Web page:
|Full Name||IBM Modular 67-Key Keyboard with LCD Display|
|Part NumberPart Number
The number used to describe this keyboard's specific release; usually specific for a target region, language or SKU, etc.
A designation from my own type naming scheme used to categorise this keyboard with or from others by their common features and market intent but may/may not be derived from official names.
|"Model M-e" 67-Key MPOS LCD Keyboard|
A [keyboard enthusiast] community given name for this keyboard. It can be a shortening of its name and properties, a more abstract term, a real-life reference, or metonymy.
The name of the known switching mechanism that lies under this keyboard's keys.
|IBM buckling rubber sleeves (early or late POS type)|
|Original KeycapsOriginal Keycaps
The keyboard's original keycaps' material and text/symbol printing technique.
|PBT with pad-printed legends|
The style of this keyboard's flip-out or extendable feet. If applicable, this may also state how many levels of height adjustment are available and whether the feet could be rubberised.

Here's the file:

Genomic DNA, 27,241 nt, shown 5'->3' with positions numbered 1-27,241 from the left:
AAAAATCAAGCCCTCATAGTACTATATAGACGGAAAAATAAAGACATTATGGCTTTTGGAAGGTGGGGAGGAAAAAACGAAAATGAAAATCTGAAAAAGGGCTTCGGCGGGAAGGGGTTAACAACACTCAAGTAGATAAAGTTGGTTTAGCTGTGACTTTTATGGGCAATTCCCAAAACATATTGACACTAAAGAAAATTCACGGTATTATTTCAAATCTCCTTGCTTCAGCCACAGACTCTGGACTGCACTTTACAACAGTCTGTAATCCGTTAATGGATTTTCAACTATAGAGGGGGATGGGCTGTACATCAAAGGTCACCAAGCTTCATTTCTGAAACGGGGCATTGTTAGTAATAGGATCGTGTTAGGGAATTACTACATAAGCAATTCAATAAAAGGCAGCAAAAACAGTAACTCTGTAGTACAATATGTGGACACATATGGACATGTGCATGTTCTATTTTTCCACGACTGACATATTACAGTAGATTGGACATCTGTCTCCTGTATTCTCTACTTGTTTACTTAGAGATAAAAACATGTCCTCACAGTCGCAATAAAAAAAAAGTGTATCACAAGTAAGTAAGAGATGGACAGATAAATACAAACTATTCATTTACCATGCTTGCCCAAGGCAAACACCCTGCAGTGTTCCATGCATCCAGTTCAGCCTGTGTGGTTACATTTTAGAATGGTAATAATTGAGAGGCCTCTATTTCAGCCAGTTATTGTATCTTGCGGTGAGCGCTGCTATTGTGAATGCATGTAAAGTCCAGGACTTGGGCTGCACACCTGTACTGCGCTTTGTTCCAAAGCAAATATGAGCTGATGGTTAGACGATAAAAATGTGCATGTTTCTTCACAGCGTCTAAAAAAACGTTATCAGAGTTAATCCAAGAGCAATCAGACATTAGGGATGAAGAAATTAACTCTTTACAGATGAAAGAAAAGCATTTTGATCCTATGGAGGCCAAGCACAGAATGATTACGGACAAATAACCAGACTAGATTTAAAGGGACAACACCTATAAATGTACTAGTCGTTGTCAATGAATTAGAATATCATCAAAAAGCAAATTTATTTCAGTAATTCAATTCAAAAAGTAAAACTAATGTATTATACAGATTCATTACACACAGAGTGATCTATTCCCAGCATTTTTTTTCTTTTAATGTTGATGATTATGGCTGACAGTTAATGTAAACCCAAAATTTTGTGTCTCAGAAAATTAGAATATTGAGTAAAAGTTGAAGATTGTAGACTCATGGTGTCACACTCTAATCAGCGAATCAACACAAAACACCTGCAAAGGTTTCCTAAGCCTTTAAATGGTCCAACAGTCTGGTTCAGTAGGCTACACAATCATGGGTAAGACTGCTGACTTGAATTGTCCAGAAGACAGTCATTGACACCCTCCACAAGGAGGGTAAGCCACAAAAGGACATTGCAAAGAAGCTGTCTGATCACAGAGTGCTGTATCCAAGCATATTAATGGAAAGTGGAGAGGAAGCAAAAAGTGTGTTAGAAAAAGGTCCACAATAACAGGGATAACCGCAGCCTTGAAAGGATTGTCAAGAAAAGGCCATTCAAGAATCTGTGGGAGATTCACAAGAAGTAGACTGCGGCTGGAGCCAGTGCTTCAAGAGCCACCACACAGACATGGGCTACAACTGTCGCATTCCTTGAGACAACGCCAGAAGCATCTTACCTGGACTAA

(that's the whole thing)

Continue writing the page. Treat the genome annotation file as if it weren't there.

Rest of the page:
The protocol(s) this keyboard can use to speak to the host computer (eg, scancode sets).
The keyboard-to-host connection. This is could be a description of a cable (its colour, whether its coiled, whether its detachable, and what connector is at its end) or the name of a wireless technology.
|Black straightened-style detachable 6x2 IDC to Type A USB cable|
|Form FactorForm Factor
The standardised or universally acknowledged name for this keyboard's layout form factor.
About this keyboard type
The Modular 67-Key POS LCD Keyboard is the direct successor to the Model M8 50-key RPOS Keyboard with LCD and is occasionally referred to as the M8-e in fan circles. Announced in 2011 and as the name implies, the M8-e adds 17 keys over its 50-key predecessor whilst retaining the same core layout and tilt-rotating 2x20 LCD screen as the M8 to allow for some familiarity for IBM's customers upon upgrading and preserve application-level compatibility. Being an MPOS series device, the MSR and key-lock are now modular attachments instead of fixed components. After buying IBM Retail Store Solutions, Toshiba TEC has produced and marketed this keyboard design since 2012 and it remains in production.